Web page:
An upbeat news release from the Treasury Department as we approach the holiday break: Wells Fargo and Citigroup have repaid $45 billion in TARP money, bringing total repayments to $164 billion. In addition, Treasury now expects that the portion of TARP that stabilized the banking system will actually generate a profit for taxpayers. (Of course, some of the other parts of TARP look like serious money losers, but we can discuss that in the new year.)
I couldn’t find the Treasury news release on its website (either I’m dense or the person in charge of that took the day off), so here’s the full text with my emphasis added:
Today, the U.S. Department of the Treasury received repayments on its Troubled Asset Relief Program (TARP) investments in Wells Fargo and Citigroup in the sum of $45 billion, bringing the total amount of repaid TARP funds to $164 billion. Wells Fargo repaid $25 billion under the Capital Purchase Program (CPP) and Citigroup repaid $20 billion under the Targeted Investment Program (TIP), both of which will wind down at the end of this year. Treasury now estimates that total bank repayments should exceed $175 billion by the end of 2010, cutting total taxpayer exposure to the banks by three-quarters.
In addition, effective today, Treasury, the Federal Reserve, the Federal Deposit Insurance Corporation and Citigroup terminated the agreement under which the U.S. government agreed to share losses on a pool of originally $300 billion of Citigroup assets. This arrangement was entered into in January of this year under Treasury’s Asset Guarantee Program (AGP) and was originally expected to last for 10 years. The U.S. government parties did not pay any losses under the agreement and will keep $5.2 billion of $7 billion in trust preferred securities as well as warrants for common shares that were issued by Citigroup as consideration for such guarantee. With this termination, the AGP is being terminated at a profit to the taxpayer.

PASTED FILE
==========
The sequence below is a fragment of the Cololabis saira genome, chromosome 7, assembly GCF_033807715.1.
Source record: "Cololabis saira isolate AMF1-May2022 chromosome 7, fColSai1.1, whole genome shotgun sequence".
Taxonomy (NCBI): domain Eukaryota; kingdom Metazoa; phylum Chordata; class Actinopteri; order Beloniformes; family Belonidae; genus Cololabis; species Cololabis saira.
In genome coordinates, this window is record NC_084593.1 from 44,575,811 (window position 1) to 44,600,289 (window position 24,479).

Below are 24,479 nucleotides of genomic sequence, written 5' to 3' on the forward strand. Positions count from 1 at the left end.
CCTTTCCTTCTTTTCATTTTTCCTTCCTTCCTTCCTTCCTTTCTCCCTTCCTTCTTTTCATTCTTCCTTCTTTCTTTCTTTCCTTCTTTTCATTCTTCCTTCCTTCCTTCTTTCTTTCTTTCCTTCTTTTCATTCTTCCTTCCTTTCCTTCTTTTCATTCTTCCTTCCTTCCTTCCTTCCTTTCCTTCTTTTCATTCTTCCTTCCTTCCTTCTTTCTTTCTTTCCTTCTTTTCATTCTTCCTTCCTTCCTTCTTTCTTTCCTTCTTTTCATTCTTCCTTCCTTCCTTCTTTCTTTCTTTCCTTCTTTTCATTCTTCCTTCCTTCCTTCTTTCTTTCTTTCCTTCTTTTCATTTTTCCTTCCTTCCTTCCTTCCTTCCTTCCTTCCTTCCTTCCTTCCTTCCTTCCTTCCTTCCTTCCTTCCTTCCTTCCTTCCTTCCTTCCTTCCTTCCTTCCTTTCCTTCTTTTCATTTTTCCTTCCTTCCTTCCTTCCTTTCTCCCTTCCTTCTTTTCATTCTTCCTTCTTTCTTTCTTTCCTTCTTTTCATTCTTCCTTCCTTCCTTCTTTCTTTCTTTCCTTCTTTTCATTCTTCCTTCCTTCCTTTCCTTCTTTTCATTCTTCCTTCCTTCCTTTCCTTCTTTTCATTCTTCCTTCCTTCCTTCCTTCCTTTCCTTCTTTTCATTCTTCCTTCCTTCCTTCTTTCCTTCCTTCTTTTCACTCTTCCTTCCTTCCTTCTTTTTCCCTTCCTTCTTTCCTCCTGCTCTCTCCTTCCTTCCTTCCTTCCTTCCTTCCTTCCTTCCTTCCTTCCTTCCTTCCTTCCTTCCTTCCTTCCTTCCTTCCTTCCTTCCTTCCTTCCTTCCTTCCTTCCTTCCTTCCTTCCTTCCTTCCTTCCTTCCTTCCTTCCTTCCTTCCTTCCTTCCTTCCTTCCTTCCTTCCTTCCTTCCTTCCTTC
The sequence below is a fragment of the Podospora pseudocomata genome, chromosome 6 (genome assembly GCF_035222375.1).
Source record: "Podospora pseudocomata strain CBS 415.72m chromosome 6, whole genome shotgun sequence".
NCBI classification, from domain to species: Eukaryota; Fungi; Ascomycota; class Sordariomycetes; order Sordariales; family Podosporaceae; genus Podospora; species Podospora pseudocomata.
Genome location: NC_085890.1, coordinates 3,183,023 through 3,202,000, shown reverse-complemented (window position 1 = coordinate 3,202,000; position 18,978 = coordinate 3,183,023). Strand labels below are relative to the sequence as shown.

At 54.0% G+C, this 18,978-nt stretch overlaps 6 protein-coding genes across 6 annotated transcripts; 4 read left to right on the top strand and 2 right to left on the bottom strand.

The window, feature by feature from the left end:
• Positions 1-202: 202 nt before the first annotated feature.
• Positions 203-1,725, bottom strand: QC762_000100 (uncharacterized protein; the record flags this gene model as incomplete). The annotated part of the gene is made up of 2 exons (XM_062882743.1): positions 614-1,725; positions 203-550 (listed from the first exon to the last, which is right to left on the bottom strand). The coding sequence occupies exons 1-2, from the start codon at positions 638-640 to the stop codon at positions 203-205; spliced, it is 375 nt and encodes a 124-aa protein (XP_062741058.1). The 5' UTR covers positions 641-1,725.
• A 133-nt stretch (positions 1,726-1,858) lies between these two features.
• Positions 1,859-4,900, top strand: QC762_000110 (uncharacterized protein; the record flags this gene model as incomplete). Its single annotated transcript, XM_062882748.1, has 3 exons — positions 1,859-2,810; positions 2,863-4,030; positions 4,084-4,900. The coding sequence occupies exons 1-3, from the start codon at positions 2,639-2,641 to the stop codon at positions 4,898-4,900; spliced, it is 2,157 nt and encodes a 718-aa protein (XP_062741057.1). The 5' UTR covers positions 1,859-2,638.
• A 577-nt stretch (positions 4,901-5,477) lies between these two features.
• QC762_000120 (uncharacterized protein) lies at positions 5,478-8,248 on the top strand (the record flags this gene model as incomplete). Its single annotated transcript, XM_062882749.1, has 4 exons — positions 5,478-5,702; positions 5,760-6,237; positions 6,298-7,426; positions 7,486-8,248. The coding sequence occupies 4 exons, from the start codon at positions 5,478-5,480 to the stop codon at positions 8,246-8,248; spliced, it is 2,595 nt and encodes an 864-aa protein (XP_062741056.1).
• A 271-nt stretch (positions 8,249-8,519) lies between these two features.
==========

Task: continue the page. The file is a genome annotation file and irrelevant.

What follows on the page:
Treasury currently estimates that TARP programs aimed at stabilizing the banking system will earn a profit thanks to dividends, interest, early repayments, and the sale of warrants. Total bank investments of $245 billion in FY2009 that were initially projected to cost $76 billion are now projected to bring a profit. Taxpayers have already received over $16 billion in profits from all TARP programs and that profit could be considerably higher as Treasury sells additional warrants in the weeks ahead.
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